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Ch.1 - Intro to General Chemistry
Ch.2 - Atoms & Elements
Ch.3 - Chemical Reactions
BONUS: Lab Techniques and Procedures
BONUS: Mathematical Operations and Functions
Ch.4 - Chemical Quantities & Aqueous Reactions
Ch.5 - Gases
Ch.6 - Thermochemistry
Ch.7 - Quantum Mechanics
Ch.8 - Periodic Properties of the Elements
Ch.9 - Bonding & Molecular Structure
Ch.10 - Molecular Shapes & Valence Bond Theory
Ch.11 - Liquids, Solids & Intermolecular Forces
Ch.12 - Solutions
Ch.13 - Chemical Kinetics
Ch.14 - Chemical Equilibrium
Ch.15 - Acid and Base Equilibrium
Ch.16 - Aqueous Equilibrium
Ch. 17 - Chemical Thermodynamics
Ch.18 - Electrochemistry
Ch.19 - Nuclear Chemistry
Ch.20 - Organic Chemistry
Ch.22 - Chemistry of the Nonmetals
Ch.23 - Transition Metals and Coordination Compounds

Metric Prefixes are “labels” that can be placed in front of base units. 

Metric Prefix Multipliers

Concept #1: Understanding Metric Prefixes

Transcript

Now, what exactly is a metric prefix? Just understand it's kind of like a label that goes in front of what we call base units.
Now, what's a base unit? Good examples of base units are liters or seconds or grams or moles or minutes, these can be understood as base units and all a metric prefix is is a label that goes in front of that base unit, to describe what kind of base unit we're dealing with.
Here we're going to say we could have deciliters or kiloseconds or nanograms or millimoles or microminutes. The metric prefix is just a way of describing a change that's going on with that base unit, so they're just labels that go in front.

Concept #2: Using the Metric Prefix Chart

Transcript

If we take a look here at this chart, this gives us a majority of the metric prefix that you're responsible for. Now there are some that go after pico and there are some that go after tera, but for the most part, professors will stick to this core group of metric prefixes.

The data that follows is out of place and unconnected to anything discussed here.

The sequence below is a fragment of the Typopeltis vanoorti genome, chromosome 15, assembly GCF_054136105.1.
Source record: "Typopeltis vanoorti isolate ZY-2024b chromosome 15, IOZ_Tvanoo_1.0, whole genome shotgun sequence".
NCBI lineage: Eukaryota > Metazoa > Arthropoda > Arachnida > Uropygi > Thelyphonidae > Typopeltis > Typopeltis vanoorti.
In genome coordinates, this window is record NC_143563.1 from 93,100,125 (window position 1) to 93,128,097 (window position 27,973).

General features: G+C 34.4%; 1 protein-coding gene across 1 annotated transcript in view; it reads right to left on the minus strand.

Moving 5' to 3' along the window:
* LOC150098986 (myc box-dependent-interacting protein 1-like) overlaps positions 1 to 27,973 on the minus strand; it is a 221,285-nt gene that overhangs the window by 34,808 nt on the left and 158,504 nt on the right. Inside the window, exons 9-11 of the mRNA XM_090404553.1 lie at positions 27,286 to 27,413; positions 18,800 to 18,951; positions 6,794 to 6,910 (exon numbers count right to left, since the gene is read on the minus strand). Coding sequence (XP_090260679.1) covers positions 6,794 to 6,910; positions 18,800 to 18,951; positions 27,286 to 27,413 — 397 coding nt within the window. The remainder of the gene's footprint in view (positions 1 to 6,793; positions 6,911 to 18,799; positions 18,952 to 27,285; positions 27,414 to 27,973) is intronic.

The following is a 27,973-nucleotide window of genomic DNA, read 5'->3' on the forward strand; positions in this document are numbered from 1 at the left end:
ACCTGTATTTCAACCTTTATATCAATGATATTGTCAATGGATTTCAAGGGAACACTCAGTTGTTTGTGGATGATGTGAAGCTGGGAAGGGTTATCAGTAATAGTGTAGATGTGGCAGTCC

What we're going to have to say here is, just remember, this is very important, one—is associated with the metric prefix, so one is associated with each one of this metric prefixes. What does that mean?
Let's say I had a picometer. Meter is the base. Pico is the metric prefix that goes in front of it. Since one is associated with my metric prefix, we're going to say 1 picometer is equal to, see right here, 10-12 meters. It's a way of setting things where you form a relationship between the metric prefix and the base.
Let's say I had kilo. So let's say I had kilograms and I wanted to go to grams, so we'd say that for every 1, because kilo is a metric prefix for every 1 kg, it is 103 grams, so that's what I mean by 1 is associated with the metric prefix. So remember that when we're doing these types of metric prefix conversions. 

Whenever using the metric prefix chart, remember that “1” is associated with the metric prefix. 

Example #1: Convert the following to the desired units. 

16.33 pm to m                                  172 GL to L 

Example #2: Convert the following to the desired units.

0.73 cs to ns                          729 kg to mg

Example #3: Convert the following to the desired units. 

453 cm3 to km3                 1.32 x 106  hm2  to  mm2